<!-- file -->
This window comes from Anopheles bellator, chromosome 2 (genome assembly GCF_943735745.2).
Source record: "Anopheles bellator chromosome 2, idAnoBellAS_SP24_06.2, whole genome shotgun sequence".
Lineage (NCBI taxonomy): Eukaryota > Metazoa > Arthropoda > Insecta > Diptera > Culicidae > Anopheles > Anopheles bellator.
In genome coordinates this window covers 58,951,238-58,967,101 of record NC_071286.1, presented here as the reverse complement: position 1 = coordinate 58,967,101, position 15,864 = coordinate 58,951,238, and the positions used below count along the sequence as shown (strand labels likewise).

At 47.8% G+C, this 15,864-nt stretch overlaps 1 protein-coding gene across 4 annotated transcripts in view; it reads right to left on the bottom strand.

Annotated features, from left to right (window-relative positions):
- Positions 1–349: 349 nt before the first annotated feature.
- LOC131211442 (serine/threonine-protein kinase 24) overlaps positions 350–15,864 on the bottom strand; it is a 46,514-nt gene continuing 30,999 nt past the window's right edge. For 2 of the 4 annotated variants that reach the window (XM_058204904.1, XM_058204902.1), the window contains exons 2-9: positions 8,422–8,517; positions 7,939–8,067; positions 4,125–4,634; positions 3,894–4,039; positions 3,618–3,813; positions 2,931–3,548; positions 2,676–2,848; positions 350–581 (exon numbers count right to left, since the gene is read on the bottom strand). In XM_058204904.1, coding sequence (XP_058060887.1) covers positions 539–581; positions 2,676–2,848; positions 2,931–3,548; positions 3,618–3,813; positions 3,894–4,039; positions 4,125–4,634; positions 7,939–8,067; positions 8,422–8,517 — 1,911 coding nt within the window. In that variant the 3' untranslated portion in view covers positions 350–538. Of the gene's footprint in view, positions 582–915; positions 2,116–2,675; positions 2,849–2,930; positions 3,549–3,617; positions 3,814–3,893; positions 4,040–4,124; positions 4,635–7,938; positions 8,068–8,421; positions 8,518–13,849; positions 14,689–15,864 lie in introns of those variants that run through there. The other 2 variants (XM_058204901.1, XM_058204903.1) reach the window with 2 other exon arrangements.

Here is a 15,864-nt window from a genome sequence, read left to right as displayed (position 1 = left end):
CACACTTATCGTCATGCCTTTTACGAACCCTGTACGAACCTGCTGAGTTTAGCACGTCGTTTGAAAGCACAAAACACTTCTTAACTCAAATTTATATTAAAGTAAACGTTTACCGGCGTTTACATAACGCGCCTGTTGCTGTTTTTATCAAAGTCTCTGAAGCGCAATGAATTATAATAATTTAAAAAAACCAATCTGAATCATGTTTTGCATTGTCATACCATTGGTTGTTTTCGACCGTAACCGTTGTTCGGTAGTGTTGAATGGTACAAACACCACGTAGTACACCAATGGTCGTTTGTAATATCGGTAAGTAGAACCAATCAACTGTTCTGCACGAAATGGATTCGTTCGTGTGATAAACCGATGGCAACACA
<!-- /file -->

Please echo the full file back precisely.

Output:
This window comes from Anopheles bellator, chromosome 2 (genome assembly GCF_943735745.2).
Source record: "Anopheles bellator chromosome 2, idAnoBellAS_SP24_06.2, whole genome shotgun sequence".
Lineage (NCBI taxonomy): Eukaryota > Metazoa > Arthropoda > Insecta > Diptera > Culicidae > Anopheles > Anopheles bellator.
In genome coordinates this window covers 58,951,238-58,967,101 of record NC_071286.1, presented here as the reverse complement: position 1 = coordinate 58,967,101, position 15,864 = coordinate 58,951,238, and the positions used below count along the sequence as shown (strand labels likewise).

At 47.8% G+C, this 15,864-nt stretch overlaps 1 protein-coding gene across 4 annotated transcripts in view; it reads right to left on the bottom strand.

Annotated features, from left to right (window-relative positions):
- Positions 1–349: 349 nt before the first annotated feature.
- LOC131211442 (serine/threonine-protein kinase 24) overlaps positions 350–15,864 on the bottom strand; it is a 46,514-nt gene continuing 30,999 nt past the window's right edge. For 2 of the 4 annotated variants that reach the window (XM_058204904.1, XM_058204902.1), the window contains exons 2-9: positions 8,422–8,517; positions 7,939–8,067; positions 4,125–4,634; positions 3,894–4,039; positions 3,618–3,813; positions 2,931–3,548; positions 2,676–2,848; positions 350–581 (exon numbers count right to left, since the gene is read on the bottom strand). In XM_058204904.1, coding sequence (XP_058060887.1) covers positions 539–581; positions 2,676–2,848; positions 2,931–3,548; positions 3,618–3,813; positions 3,894–4,039; positions 4,125–4,634; positions 7,939–8,067; positions 8,422–8,517 — 1,911 coding nt within the window. In that variant the 3' untranslated portion in view covers positions 350–538. Of the gene's footprint in view, positions 582–915; positions 2,116–2,675; positions 2,849–2,930; positions 3,549–3,617; positions 3,814–3,893; positions 4,040–4,124; positions 4,635–7,938; positions 8,068–8,421; positions 8,518–13,849; positions 14,689–15,864 lie in introns of those variants that run through there. The other 2 variants (XM_058204901.1, XM_058204903.1) reach the window with 2 other exon arrangements.

Here is a 15,864-nt window from a genome sequence, read left to right as displayed (position 1 = left end):
CACACTTATCGTCATGCCTTTTACGAACCCTGTACGAACCTGCTGAGTTTAGCACGTCGTTTGAAAGCACAAAACACTTCTTAACTCAAATTTATATTAAAGTAAACGTTTACCGGCGTTTACATAACGCGCCTGTTGCTGTTTTTATCAAAGTCTCTGAAGCGCAATGAATTATAATAATTTAAAAAAACCAATCTGAATCATGTTTTGCATTGTCATACCATTGGTTGTTTTCGACCGTAACCGTTGTTCGGTAGTGTTGAATGGTACAAACACCACGTAGTACACCAATGGTCGTTTGTAATATCGGTAAGTAGAACCAATCAACTGTTCTGCACGAAATGGATTCGTTCGTGTGATAAACCGATGGCAACACA